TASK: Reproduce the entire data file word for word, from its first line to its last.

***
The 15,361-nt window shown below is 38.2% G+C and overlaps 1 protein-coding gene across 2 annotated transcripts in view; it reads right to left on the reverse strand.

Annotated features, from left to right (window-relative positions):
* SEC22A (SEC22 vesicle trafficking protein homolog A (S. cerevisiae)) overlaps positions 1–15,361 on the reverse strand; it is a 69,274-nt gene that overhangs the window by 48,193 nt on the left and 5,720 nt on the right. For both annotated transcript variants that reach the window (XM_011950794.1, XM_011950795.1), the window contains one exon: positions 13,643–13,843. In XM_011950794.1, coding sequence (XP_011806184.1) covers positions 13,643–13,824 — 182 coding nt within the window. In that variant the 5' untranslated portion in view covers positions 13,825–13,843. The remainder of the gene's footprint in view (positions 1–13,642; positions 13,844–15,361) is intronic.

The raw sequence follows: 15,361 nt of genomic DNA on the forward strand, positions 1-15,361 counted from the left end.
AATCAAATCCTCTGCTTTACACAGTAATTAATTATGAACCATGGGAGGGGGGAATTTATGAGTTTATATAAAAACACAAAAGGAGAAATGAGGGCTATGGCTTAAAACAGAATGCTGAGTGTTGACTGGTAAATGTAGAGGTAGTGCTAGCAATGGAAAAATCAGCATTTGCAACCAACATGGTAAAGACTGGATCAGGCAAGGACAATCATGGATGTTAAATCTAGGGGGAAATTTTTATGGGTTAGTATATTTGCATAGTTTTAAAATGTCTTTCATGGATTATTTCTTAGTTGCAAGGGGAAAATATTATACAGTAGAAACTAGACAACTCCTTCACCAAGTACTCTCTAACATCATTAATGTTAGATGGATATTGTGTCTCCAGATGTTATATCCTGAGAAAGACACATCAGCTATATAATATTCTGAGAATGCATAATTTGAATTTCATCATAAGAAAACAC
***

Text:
The 15,361-nt window shown below is 38.2% G+C and overlaps 1 protein-coding gene across 2 annotated transcripts in view; it reads right to left on the reverse strand.

Annotated features, from left to right (window-relative positions):
* SEC22A (SEC22 vesicle trafficking protein homolog A (S. cerevisiae)) overlaps positions 1–15,361 on the reverse strand; it is a 69,274-nt gene that overhangs the window by 48,193 nt on the left and 5,720 nt on the right. For both annotated transcript variants that reach the window (XM_011950794.1, XM_011950795.1), the window contains one exon: positions 13,643–13,843. In XM_011950794.1, coding sequence (XP_011806184.1) covers positions 13,643–13,824 — 182 coding nt within the window. In that variant the 5' untranslated portion in view covers positions 13,825–13,843. The remainder of the gene's footprint in view (positions 1–13,642; positions 13,844–15,361) is intronic.

The raw sequence follows: 15,361 nt of genomic DNA on the forward strand, positions 1-15,361 counted from the left end.
AATCAAATCCTCTGCTTTACACAGTAATTAATTATGAACCATGGGAGGGGGGAATTTATGAGTTTATATAAAAACACAAAAGGAGAAATGAGGGCTATGGCTTAAAACAGAATGCTGAGTGTTGACTGGTAAATGTAGAGGTAGTGCTAGCAATGGAAAAATCAGCATTTGCAACCAACATGGTAAAGACTGGATCAGGCAAGGACAATCATGGATGTTAAATCTAGGGGGAAATTTTTATGGGTTAGTATATTTGCATAGTTTTAAAATGTCTTTCATGGATTATTTCTTAGTTGCAAGGGGAAAATATTATACAGTAGAAACTAGACAACTCCTTCACCAAGTACTCTCTAACATCATTAATGTTAGATGGATATTGTGTCTCCAGATGTTATATCCTGAGAAAGACACATCAGCTATATAATATTCTGAGAATGCATAATTTGAATTTCATCATAAGAAAACAC